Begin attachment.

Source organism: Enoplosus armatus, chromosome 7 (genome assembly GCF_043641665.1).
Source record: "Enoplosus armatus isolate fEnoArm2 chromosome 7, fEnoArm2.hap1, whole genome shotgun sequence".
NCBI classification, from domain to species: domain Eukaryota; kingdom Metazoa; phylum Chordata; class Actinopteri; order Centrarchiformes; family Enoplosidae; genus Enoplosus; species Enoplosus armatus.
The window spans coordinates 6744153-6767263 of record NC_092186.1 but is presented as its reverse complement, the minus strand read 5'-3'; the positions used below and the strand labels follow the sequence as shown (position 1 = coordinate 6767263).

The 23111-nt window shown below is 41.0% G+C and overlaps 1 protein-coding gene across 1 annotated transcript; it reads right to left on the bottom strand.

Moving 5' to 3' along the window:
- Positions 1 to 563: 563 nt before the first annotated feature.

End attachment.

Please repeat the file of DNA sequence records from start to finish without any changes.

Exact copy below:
Source organism: Enoplosus armatus, chromosome 7 (genome assembly GCF_043641665.1).
Source record: "Enoplosus armatus isolate fEnoArm2 chromosome 7, fEnoArm2.hap1, whole genome shotgun sequence".
NCBI classification, from domain to species: domain Eukaryota; kingdom Metazoa; phylum Chordata; class Actinopteri; order Centrarchiformes; family Enoplosidae; genus Enoplosus; species Enoplosus armatus.
The window spans coordinates 6744153-6767263 of record NC_092186.1 but is presented as its reverse complement, the minus strand read 5'-3'; the positions used below and the strand labels follow the sequence as shown (position 1 = coordinate 6767263).

The 23111-nt window shown below is 41.0% G+C and overlaps 1 protein-coding gene across 1 annotated transcript; it reads right to left on the bottom strand.

Moving 5' to 3' along the window:
- Positions 1 to 563: 563 nt before the first annotated feature.